New BHS Vocabulary Textbook

We in the English Department at BHS are proud to unveil the new online vocabulary textbook that will be used in all freshmen classes starting this year. The website is

and we have added a tab to the top menu on this page that links directly to the page.

We are currently in the process of finishing up the final units, and we are in talks with three different companies who are going to help us transform this website into a functional, internet-free eBook. We hope to have an eBook option available by the end of September, although we will keep this site live for at least this first year, as we learn which format is more beneficial to the students. And next year, this vocabulary text will expand to encompass the sophomore year as well.

To assist the students with learning these new units, we have also created flashcard sets and have posted them to Quizlet. Instructions on how to use the website or (even better) how to download the chapters onto an iPad or smartphone can be found in our Resources tab on the top of this page.

So why the change?

First, and most importantly, Word Wealth, the vocabulary textbook that we have primarily used for grades 9 and 10 for the past few decades had fallen out of print, and has fallen hopelessly behind the times. Our copies are in lamentable shape. The last update to that textbook was 35 years ago, and finding high-quality replacement copies is becoming nearly impossible. The Sadlier-Oxford textbooks that we ordered were an annual purchase, sometimes costing over 25% of our budget.

In creating a replacement text, we created units of study for the freshmen year that introduce the students to common prefixes, roots and suffixes in English, and then reinforce them with words that employ those word parts. Throughout the units, we reinforce the concept that if you can identify these common word parts, you will be able to decipher words that are unfamiliar more easily. The sophomore units are purely vocabulary study, with twenty-word units filled with words that appear frequently on “Top SAT Words to Know” lists.


  • Customizability – we are able to control completely how we explain what these unfamiliar words mean, and we will be able to update the book annually should a word become too common or obscure, or should a better context arise that will help the students remember the words. Also, once the sophomore page launches next year, we will have custom-selected all of the vocabulary words that we teach over the four years of study at BHS. Students will no longer encounter the same words in consecutive years, because they are using books printed by different publishers.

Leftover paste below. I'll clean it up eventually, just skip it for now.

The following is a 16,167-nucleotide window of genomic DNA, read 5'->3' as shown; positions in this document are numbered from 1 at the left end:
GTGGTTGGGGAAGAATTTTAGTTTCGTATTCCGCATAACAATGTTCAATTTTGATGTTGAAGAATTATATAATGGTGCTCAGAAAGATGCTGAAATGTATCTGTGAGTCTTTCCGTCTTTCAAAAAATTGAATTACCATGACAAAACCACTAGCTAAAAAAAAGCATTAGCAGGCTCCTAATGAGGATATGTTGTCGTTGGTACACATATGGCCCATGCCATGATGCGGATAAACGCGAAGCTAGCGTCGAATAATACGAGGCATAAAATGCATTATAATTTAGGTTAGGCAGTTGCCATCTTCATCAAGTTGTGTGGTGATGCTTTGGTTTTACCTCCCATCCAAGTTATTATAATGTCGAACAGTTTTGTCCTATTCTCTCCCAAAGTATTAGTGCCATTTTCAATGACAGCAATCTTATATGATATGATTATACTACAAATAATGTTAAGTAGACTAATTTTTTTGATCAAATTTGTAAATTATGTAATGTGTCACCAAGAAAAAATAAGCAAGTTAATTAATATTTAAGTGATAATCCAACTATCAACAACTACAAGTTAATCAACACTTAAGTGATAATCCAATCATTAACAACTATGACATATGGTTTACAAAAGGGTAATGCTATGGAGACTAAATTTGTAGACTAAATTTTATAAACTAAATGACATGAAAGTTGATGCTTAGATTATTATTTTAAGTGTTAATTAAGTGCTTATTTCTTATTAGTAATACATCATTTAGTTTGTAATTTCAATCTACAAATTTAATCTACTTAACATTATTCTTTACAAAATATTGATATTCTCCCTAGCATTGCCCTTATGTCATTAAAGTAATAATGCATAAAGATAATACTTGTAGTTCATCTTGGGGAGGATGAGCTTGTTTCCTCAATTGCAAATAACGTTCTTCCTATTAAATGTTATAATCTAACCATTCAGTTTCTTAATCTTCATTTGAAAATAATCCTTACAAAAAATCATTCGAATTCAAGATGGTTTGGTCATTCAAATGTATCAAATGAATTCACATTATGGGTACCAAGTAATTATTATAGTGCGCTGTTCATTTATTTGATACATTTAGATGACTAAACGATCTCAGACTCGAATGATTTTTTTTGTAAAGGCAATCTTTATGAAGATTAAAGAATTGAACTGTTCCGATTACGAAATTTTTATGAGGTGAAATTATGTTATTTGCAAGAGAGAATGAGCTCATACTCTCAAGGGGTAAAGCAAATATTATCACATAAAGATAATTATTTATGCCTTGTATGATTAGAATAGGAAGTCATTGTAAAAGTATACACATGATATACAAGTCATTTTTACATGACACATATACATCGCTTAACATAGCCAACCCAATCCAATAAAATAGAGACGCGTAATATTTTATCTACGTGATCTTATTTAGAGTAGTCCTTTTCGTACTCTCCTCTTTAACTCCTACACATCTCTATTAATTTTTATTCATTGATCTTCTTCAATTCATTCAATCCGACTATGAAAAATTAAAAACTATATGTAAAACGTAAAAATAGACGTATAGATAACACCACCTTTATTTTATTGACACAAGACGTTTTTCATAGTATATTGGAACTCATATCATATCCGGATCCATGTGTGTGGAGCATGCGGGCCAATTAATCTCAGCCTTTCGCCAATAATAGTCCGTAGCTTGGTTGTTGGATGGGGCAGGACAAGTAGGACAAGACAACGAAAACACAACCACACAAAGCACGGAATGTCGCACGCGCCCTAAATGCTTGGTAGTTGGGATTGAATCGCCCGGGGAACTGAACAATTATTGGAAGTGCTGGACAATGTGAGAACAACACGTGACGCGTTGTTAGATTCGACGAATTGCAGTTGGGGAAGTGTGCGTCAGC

• Ease of use – We no longer have to rely on a 300-page textbook filled with information that felt irrelevant or needless to most teachers and students. Some classes hardly used the text at all – they relied on context-driven worksheets and the Quizlet flashcards exclusively, and found the text-free instruction to be equally useful. The nine units per semester fits our schedule better than Word Wealth (10 units per semester) or Sadlier Oxford (7-8 units per semester) – we can have a unit take 2 weeks to complete, and that pace is ideal in an 18-week semester.
  • It is relatable – Word Wealth is filled with references to the Soviet Union and Laurel and Hardy. Our textbook contains references to relatable points like Honey Boo Boo Child and Mr. Sheehan. (Not really. At least not Honey Boo Boo Child. But we could add her if we felt it were helpful.)
  • Cost – The significant amount of money our department had been spending on expendable textbooks can now be used for something more permanently productive and helpful for our teachers.

As this book is going through its preliminary year, we are sure we will find ways to improve it. If students have any suggested edits, we will surely consider them.

Finally, this book would not have been possible without the efforts of the entire English department, especially the following teachers who worked on assembling the units: Ms. Bularzik, Ms. Coppola, Ms. Graham, Mrs. Janovitz, Mr. Lally, Ms. Roberts, and Ms. Stuart.

We hope you enjoy our new and unique vocabulary textbook.


Who is this? Where am I?

As we get ready for the beginning of our upcoming school year, you may have noticed some changes with your English teachers – new rooms and new names…

Several teachers have relocated classrooms for this upcoming school year. For the first time in over a decade, every English teacher is located in the English hallway. Please pay attention to the name placards above the doors, and the room number on your schedule – even if you had the same teacher last year. Our apologies especially to the Class of 2013, some of whom will now have their third homeroom teacher in four years.

And we did not hire any new staff for this year, but we do have two name changes:

Ms. Lombardo is now Mrs. McKee
Ms. Skerry is now Mrs. Bernard

That is all.